Ethnic Enclaves and Incidence of Cancer Among US Ethnic Minorities in the Multi-Ethnic Study of Atherosclerosis

Jinhee Cha, Gabriela Bustamante, Félice Lê-Scherban, Daniel Duprez, James S. Pankow, Theresa L. Osypuk

Producción científica: Contribución a una revistaArtículorevisión exhaustiva

Resumen

Background: Since immigrants and their descendants represent a growing proportion of the US population, there is a strong demographic imperative for scientists to better understand the cancer risk factors at multiple levels that exist for these populations. Understanding the upstream causes of cancer, including neighborhood context, may help prevention efforts. Residence in ethnic enclaves may be one such contextual cause; however, the evidence is mixed, and past research has not utilized prospective designs examining cancer incidence or mortality. Methods: We examined the association between residency in ethnic enclaves and cancer events among Hispanic (n = 753) and Chinese (n = 451) participants without a history of cancer in the Multi-Ethnic Study of Atherosclerosis (MESA), a prospective cohort study that enrolled participants ages 45–84 in six US cities. Cancer events included deaths and hospitalization for any cancer diagnosis from 2000–2012. Residency in an ethnic enclave was operationalized as their geocoded baseline census tract having a concentration of residents of the same ethnicity greater than the 75th percentile (compared to non-ethnic enclave otherwise). Potential confounders were blocked into three categories: sociodemographic, acculturation, and biomedical/health behavior variables. To examine the association between ethnic enclaves and cancer, we estimated hazard ratios (HRs) and 95% confidence intervals (CIs) using Cox proportional hazards models. Results: Among Hispanic participants, residing in ethnic enclaves (vs. not) was associated with a 39% reduction in cancer risk (HR 0.61, 95%CI: 0.31, 1.21) after adjusting for sociodemographic variables. Among Chinese participants, residing in ethnic enclaves was associated with a 2.8-fold increase in cancer risk (HR 2.86, 95%CI; 1.38, 5.94) after adjusting for sociodemographic variables. Conclusions: Our results suggest that the association between ethnic enclaves and cancer events differs by ethnic group, suggesting that different social and contextual factors may operate in different communities.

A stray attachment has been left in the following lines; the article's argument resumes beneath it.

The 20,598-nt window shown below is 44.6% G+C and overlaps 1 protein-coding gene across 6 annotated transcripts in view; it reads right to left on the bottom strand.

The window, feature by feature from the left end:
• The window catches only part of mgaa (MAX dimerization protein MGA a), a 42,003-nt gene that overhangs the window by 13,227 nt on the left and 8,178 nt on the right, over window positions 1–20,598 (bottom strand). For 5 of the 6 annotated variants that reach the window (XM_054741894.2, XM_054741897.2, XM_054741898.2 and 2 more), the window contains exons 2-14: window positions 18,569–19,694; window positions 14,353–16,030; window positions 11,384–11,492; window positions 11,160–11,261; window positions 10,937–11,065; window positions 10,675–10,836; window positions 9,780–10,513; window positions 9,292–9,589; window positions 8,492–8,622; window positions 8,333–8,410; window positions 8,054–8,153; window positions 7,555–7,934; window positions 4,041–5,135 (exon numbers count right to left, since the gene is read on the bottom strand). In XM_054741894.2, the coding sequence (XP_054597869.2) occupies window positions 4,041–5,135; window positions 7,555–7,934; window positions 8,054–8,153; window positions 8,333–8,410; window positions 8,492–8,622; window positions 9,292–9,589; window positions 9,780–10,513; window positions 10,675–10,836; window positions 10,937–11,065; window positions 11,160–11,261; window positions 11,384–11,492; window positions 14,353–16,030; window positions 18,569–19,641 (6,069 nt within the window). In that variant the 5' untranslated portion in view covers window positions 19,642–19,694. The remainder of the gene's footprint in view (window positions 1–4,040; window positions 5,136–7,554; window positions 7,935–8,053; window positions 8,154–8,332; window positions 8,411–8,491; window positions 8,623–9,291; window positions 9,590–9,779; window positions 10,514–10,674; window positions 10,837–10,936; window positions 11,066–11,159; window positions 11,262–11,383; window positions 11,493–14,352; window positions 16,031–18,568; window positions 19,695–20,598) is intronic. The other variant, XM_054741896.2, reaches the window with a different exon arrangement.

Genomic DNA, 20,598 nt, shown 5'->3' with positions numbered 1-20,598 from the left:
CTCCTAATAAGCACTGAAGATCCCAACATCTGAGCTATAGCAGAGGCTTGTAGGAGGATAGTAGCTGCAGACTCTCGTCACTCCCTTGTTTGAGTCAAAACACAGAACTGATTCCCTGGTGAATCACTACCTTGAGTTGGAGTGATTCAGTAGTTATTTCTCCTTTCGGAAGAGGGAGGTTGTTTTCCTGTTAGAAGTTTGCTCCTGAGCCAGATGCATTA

Idioma originalInglés
PublicaciónJournal of Racial and Ethnic Health Disparities
DOI
EstadoPublicada - 6 oct. 2023

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